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Friday, July 6, 2012

China's controversial Three Gorges dam completed

Blogman's Notes: The biggest and most dangerous hydro-electric project in the world has now been completed at a cost that was 4 times higher than the original estimate! Someone made a ship load of money on this project that displaced 1.3 million and would have better served the Chinese people with a series of smaller dams. This is a catastrophe waiting to happen since the dam is in an earthquake zone. If it ever breaks, it will be the greatest man made disaster in history!
The final turbine of China's massive Three Gorges dam has been connected to the power grid, marking the completion of a controversial hydropower project that cost the country more than £38bn and displaced at least 1.3 million people.
The installation of the project's 32nd 700-megawatt unit on Wednesday brought total capacity up to 22.5 gigawatts (GW), accounting for 11% of the country's total hydroelectric capacity. Britain's largest power station, Drax, produces 4GW.
"The complete operation of all the generators makes the Three Gorges dam the world's largest hydropower project, and the largest base for cleanenergy," Zhang Cheng, general manager of the project's operator, China Yangtze Power, told a ceremony.
The construction of the world's biggest hydropower plant began in 1994 and its first generating unit was connected to the grid in July 2003.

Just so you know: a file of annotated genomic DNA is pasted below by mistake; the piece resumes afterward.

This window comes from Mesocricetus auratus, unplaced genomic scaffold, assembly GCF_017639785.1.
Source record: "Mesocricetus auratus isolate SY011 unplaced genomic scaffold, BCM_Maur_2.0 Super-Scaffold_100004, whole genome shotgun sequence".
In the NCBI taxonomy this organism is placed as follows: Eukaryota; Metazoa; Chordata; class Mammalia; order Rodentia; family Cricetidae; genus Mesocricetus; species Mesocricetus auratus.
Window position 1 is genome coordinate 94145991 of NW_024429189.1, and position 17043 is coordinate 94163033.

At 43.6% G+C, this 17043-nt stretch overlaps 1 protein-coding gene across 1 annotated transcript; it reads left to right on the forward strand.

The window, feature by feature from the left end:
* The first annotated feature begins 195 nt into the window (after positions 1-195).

The official state news agency Xinhua said the dam had already generated a total of 564.8bn kilowatt-hours, saving nearly 200m tonnes of coal a year.
But the project, located on the middle reaches of the Yangtze river, cost 254bn yuan (£26bn), four times the original estimate, and another 123.8bn yuan (£12bn) has been spent on "follow-up work".
The project's 185-metre dam and 600km reservoir have forced the relocation of at least 1.3 million residents, and the government has acknowledged that earthquake and landslide risks have also increased in the region.
Hydropower construction slowed after building work on the dam was completed in 2006, with several large-scale projects vetoed because of the soaring costs of handling those displaced and protecting the environment.
But Beijing is now committed to bringing another 140GW of hydropower capacity on line between 2011 and 2015 to meet its renewable energy targets.

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